Medicare Secondary Insurance Vs. Supplemental Policy

by Patrick Gleeson, Ph. D., Registered Investment Adv
Medigap pays for additional hospital coverage once Medicare coverage runs out.

Soon after the Federal government implemented Medicare in July 1965, private insurance companies began offering policies covering areas that Medicare did not. In 2010, the government mandated uniform Medicare Supplemental Insurance policies, often called Medigap. Medicare secondary insurance is also offered by private insurance companies, and supplements your primary Medicare Part A and Part B coverage. In other respects, the two insurance types are very different.

Medicare Supplemental Insurance

Medicare Supplemental Insurance, often called Medigap, is a particular kind of secondary insurance that fills in coverage gaps in the standard Medicare policy. The policy is offered by private companies, not the Federal government. You can buy the insurance only if you already have Medicare Part A and Part B. Like Medicare, once you qualify for Medicare Supplemental and continue to pay your premiums, by law the company cannot drop you.

Secondary Insurance

Medicare secondary insurance is group health insurance that comes through your employer, often as a retirement benefit. Medicare and Medicare secondary insurance benefits often overlap. The benefits paid by Medicare secondary insurance will be those not already covered by Medicare Parts A and B. You usually need to enroll in Medicare Part B before your secondary insurance company will pay benefits. Both insurance types are regulated by federal and state governments, however, the primary regulator for Medicare is the federal government, while Medicare secondary insurance is largely state-regulated. Insurance companies can only sell you a standardized Medicare Supplemental policy that does not differ in cover from one company to another. Medicare secondary policies, however, differ widely from company to company, and within a single company from one covered group to another.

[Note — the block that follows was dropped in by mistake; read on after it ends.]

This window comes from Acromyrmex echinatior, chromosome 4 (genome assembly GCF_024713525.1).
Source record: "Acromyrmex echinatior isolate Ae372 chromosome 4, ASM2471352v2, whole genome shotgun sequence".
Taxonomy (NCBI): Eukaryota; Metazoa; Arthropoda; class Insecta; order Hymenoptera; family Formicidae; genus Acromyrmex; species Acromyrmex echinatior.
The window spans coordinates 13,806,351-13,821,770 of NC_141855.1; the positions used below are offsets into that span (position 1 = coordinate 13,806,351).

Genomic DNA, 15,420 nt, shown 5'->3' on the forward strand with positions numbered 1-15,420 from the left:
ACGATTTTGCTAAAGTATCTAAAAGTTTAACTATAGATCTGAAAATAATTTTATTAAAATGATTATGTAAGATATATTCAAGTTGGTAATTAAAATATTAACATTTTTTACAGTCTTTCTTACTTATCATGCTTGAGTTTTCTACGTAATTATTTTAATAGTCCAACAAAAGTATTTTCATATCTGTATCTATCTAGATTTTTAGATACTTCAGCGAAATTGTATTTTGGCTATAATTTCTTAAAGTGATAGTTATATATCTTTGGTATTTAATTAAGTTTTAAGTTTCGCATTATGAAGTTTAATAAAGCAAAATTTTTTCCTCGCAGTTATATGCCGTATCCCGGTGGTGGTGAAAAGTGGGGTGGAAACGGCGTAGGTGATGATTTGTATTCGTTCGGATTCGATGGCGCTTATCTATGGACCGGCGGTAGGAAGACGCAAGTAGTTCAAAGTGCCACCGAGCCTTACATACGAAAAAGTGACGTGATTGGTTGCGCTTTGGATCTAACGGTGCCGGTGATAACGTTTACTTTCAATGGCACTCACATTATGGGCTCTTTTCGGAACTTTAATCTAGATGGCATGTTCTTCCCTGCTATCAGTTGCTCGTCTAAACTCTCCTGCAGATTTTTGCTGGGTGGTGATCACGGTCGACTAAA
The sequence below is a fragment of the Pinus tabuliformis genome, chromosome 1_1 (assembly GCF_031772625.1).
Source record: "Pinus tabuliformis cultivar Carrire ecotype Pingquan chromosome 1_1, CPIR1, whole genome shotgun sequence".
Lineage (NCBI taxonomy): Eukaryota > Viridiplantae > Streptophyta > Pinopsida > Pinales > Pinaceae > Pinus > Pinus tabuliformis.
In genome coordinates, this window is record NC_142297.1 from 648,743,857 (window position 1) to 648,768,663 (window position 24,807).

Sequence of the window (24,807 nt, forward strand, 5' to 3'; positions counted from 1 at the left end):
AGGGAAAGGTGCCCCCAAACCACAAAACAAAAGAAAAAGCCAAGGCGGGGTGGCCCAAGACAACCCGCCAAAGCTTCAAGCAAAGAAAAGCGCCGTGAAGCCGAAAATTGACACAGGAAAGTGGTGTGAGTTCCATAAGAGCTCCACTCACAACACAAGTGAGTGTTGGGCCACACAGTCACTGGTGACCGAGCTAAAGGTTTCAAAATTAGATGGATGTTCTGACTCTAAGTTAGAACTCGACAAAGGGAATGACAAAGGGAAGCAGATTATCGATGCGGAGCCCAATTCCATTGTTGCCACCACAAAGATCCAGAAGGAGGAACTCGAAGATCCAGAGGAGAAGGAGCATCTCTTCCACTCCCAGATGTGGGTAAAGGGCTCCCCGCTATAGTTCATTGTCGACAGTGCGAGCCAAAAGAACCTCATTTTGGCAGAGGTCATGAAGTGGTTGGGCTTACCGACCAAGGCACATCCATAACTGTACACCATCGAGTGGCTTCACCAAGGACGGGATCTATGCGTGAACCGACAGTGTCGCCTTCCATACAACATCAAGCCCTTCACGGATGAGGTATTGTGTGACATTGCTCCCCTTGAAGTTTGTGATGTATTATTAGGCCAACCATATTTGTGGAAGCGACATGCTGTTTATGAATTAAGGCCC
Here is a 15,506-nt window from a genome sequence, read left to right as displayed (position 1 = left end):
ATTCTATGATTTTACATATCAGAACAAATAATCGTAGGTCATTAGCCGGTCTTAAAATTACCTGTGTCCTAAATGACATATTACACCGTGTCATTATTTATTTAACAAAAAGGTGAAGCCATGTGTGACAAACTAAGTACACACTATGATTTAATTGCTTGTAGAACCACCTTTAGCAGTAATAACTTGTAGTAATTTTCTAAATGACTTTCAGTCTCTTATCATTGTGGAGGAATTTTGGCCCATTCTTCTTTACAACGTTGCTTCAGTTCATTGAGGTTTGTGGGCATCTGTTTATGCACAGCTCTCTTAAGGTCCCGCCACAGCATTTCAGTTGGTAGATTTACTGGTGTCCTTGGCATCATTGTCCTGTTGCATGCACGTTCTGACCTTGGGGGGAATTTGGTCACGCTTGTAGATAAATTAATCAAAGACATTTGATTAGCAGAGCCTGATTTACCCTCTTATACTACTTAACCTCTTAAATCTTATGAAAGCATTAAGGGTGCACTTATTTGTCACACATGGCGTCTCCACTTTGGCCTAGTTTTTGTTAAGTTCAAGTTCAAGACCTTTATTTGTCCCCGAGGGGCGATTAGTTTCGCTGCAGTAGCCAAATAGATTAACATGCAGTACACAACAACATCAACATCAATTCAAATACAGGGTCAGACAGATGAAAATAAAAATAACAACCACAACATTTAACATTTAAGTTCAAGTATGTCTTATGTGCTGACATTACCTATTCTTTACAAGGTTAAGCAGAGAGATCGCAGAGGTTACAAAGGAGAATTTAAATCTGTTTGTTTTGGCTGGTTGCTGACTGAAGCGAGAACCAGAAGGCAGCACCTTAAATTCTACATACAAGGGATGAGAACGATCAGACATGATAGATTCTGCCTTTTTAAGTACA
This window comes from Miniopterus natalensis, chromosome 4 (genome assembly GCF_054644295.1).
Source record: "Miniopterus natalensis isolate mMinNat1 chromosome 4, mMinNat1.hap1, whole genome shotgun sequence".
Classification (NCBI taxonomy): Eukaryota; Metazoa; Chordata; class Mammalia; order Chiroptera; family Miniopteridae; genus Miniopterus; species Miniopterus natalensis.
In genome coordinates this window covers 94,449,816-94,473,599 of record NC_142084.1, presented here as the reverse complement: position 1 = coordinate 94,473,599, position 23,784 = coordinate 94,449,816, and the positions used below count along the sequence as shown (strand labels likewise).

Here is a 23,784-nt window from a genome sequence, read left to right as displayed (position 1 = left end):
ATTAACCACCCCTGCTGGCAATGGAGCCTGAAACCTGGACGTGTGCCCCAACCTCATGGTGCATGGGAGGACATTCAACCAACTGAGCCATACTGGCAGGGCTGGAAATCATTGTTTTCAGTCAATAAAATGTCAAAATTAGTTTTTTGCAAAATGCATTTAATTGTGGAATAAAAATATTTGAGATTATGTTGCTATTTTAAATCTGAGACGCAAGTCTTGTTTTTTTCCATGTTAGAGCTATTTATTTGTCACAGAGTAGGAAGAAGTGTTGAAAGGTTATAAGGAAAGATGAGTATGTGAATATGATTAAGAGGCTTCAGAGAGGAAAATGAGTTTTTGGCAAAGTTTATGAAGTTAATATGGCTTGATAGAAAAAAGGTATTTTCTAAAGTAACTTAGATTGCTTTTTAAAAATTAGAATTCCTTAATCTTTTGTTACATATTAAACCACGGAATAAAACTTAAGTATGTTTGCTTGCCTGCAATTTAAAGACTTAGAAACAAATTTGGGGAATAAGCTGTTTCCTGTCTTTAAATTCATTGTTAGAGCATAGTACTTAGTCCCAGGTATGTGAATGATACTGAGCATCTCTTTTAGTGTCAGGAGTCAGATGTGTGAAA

Medigap Coordination

Because Medicare Supplemental is designed to fill in coverage gaps in Medicare Part A and Part B, coordination between the policies is relatively seamless. Once you have enrolled in Medicare Part A and Part B, the assignment of billings to Medicare and Medicare supplemental will normally happen automatically. Be aware that you will need one Supplemental policy for yourself and another for your spouse.

Medicare Secondary Coordination

Medicare and Medicare secondary insurance do not automatically coordinate with one another. The Medicare system only knows you have secondary insurance if you indicate on your Medicare initial enrollment questionnaire that you have coverage through your group health plan or your spouse's health plan. Let your doctor or other provider know that you have both policies Sometimes there are payment issues when both plans are in force. In the event that an amount remains unpaid after both plans have paid, ask your Medicare Coordination of Benefits contractor to help you resolve the issue.

About the Author

Patrick Gleeson received a doctorate in 18th century English literature at the University of Washington. He served as a professor of English at the University of Victoria and was head of freshman English at San Francisco State University. Gleeson is the director of technical publications for McClarie Group and manages an investment fund. He is a Registered Investment Advisor.

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